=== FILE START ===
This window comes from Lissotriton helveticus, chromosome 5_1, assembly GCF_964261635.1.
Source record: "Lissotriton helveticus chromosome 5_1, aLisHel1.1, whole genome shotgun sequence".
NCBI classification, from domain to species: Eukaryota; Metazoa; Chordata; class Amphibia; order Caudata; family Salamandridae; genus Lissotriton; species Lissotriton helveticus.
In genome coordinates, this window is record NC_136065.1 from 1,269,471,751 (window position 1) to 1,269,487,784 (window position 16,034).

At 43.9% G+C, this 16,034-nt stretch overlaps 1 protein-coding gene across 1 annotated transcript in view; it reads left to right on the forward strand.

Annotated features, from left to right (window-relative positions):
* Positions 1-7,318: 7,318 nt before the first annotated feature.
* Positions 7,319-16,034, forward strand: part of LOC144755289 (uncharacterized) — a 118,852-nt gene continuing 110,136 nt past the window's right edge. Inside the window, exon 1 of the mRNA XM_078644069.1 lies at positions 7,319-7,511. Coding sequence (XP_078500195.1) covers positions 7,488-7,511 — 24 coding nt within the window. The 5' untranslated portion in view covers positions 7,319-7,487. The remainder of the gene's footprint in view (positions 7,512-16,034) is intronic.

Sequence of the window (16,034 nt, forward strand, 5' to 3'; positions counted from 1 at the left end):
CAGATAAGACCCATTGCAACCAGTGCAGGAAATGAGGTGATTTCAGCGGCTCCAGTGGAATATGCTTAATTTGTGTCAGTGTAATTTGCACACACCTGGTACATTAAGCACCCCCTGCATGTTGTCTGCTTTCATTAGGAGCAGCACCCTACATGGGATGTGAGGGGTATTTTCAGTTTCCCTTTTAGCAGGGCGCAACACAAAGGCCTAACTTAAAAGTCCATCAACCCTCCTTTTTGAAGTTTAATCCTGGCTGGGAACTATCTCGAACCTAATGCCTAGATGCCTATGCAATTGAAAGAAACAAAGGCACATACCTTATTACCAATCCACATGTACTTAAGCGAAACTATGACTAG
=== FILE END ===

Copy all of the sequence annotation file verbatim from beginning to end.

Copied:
This window comes from Lissotriton helveticus, chromosome 5_1, assembly GCF_964261635.1.
Source record: "Lissotriton helveticus chromosome 5_1, aLisHel1.1, whole genome shotgun sequence".
NCBI classification, from domain to species: Eukaryota; Metazoa; Chordata; class Amphibia; order Caudata; family Salamandridae; genus Lissotriton; species Lissotriton helveticus.
In genome coordinates, this window is record NC_136065.1 from 1,269,471,751 (window position 1) to 1,269,487,784 (window position 16,034).

At 43.9% G+C, this 16,034-nt stretch overlaps 1 protein-coding gene across 1 annotated transcript in view; it reads left to right on the forward strand.

Annotated features, from left to right (window-relative positions):
* Positions 1-7,318: 7,318 nt before the first annotated feature.
* Positions 7,319-16,034, forward strand: part of LOC144755289 (uncharacterized) — a 118,852-nt gene continuing 110,136 nt past the window's right edge. Inside the window, exon 1 of the mRNA XM_078644069.1 lies at positions 7,319-7,511. Coding sequence (XP_078500195.1) covers positions 7,488-7,511 — 24 coding nt within the window. The 5' untranslated portion in view covers positions 7,319-7,487. The remainder of the gene's footprint in view (positions 7,512-16,034) is intronic.

Sequence of the window (16,034 nt, forward strand, 5' to 3'; positions counted from 1 at the left end):
CAGATAAGACCCATTGCAACCAGTGCAGGAAATGAGGTGATTTCAGCGGCTCCAGTGGAATATGCTTAATTTGTGTCAGTGTAATTTGCACACACCTGGTACATTAAGCACCCCCTGCATGTTGTCTGCTTTCATTAGGAGCAGCACCCTACATGGGATGTGAGGGGTATTTTCAGTTTCCCTTTTAGCAGGGCGCAACACAAAGGCCTAACTTAAAAGTCCATCAACCCTCCTTTTTGAAGTTTAATCCTGGCTGGGAACTATCTCGAACCTAATGCCTAGATGCCTATGCAATTGAAAGAAACAAAGGCACATACCTTATTACCAATCCACATGTACTTAAGCGAAACTATGACTAG